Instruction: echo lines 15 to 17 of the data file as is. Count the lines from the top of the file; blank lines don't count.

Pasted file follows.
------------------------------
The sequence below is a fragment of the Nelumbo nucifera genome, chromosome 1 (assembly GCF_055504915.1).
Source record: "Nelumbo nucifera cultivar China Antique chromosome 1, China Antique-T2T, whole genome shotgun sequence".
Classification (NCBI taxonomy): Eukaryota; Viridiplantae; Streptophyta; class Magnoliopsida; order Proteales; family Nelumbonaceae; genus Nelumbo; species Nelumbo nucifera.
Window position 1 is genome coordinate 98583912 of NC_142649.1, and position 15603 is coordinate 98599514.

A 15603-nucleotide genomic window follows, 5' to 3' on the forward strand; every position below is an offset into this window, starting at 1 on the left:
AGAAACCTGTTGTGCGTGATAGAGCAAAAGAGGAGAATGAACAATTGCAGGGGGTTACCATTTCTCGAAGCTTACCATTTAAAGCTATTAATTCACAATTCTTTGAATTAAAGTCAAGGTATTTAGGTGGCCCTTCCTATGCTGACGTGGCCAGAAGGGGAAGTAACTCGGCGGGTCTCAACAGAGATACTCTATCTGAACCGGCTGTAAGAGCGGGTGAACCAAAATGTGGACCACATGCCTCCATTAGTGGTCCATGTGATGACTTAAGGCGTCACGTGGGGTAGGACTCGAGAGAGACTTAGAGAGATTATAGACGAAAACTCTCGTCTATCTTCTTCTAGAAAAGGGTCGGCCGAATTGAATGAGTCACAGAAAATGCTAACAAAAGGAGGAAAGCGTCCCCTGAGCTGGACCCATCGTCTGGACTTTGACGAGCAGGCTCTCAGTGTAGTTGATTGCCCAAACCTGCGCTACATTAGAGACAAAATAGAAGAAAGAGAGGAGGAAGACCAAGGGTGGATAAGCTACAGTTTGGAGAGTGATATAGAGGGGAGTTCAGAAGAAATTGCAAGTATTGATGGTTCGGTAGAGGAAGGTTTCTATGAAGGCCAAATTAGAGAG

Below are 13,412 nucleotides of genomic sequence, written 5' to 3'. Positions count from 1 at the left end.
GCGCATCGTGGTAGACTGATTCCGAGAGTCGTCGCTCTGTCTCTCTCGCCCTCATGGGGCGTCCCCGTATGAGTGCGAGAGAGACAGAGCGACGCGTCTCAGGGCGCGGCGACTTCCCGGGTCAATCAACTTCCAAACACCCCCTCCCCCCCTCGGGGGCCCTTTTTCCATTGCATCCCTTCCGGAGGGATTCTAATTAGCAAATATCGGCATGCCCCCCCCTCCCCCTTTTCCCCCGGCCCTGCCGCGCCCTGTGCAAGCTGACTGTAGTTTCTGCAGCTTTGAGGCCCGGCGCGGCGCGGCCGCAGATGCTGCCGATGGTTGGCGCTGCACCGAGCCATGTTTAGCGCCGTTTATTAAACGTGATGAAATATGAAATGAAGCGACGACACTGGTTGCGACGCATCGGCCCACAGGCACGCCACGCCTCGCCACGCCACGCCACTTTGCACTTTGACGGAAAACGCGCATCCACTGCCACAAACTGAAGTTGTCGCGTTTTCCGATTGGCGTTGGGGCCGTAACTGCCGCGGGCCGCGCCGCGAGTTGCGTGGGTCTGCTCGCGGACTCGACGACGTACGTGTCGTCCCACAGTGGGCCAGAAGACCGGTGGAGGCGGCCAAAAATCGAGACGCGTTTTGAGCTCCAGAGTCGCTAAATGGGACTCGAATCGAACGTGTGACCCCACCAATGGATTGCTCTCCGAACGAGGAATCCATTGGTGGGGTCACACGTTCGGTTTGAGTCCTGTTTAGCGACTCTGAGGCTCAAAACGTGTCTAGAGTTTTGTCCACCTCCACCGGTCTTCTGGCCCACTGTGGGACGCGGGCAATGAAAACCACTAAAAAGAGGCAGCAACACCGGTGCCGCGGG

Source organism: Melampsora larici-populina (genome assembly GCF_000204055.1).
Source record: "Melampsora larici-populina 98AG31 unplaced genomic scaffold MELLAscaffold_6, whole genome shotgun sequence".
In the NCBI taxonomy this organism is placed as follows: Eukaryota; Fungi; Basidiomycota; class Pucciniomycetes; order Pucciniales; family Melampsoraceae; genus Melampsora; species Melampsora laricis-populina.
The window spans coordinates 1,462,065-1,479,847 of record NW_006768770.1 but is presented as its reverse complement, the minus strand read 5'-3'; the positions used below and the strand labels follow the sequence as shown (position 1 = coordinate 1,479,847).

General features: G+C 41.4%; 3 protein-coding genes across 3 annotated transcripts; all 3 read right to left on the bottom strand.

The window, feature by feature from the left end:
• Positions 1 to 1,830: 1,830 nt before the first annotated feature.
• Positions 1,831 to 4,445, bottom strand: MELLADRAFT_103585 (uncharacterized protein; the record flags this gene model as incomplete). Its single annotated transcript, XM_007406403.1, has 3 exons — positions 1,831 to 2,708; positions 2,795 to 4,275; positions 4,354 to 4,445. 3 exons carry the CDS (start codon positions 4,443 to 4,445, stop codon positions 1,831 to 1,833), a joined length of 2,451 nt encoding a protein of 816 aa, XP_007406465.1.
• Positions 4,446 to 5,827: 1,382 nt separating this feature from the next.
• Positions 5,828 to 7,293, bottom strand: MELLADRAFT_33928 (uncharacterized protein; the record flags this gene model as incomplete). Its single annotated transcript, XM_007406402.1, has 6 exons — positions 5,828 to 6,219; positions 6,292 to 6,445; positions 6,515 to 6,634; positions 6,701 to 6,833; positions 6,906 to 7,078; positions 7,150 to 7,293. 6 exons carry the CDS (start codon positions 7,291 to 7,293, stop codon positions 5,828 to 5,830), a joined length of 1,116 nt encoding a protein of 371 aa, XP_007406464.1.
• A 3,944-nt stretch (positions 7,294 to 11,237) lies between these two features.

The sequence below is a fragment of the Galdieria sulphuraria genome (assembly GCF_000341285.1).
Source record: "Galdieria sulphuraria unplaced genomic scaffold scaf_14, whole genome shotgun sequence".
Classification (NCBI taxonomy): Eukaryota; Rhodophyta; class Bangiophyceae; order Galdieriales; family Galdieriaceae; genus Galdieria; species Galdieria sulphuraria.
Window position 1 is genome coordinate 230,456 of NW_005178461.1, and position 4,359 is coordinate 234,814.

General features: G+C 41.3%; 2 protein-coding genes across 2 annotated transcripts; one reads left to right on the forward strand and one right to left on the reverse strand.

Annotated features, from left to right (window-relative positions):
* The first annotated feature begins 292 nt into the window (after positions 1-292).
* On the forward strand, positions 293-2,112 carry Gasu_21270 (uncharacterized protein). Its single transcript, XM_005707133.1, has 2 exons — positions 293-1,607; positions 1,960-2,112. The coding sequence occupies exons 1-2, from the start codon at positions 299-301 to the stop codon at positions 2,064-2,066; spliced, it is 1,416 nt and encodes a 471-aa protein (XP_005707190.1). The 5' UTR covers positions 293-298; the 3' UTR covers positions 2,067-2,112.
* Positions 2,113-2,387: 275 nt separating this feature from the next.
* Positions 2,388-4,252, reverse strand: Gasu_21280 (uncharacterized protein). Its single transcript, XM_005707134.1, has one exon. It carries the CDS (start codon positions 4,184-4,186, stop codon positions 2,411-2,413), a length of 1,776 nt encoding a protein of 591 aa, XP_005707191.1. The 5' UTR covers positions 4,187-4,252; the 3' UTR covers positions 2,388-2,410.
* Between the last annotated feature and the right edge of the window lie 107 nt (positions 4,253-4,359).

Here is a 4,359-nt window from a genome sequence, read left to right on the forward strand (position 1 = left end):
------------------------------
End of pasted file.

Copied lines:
• Positions 1 to 1,830: 1,830 nt before the first annotated feature.
• Positions 1,831 to 4,445, bottom strand: MELLADRAFT_103585 (uncharacterized protein; the record flags this gene model as incomplete). Its single annotated transcript, XM_007406403.1, has 3 exons — positions 1,831 to 2,708; positions 2,795 to 4,275; positions 4,354 to 4,445. 3 exons carry the CDS (start codon positions 4,443 to 4,445, stop codon positions 1,831 to 1,833), a joined length of 2,451 nt encoding a protein of 816 aa, XP_007406465.1.
• Positions 4,446 to 5,827: 1,382 nt separating this feature from the next.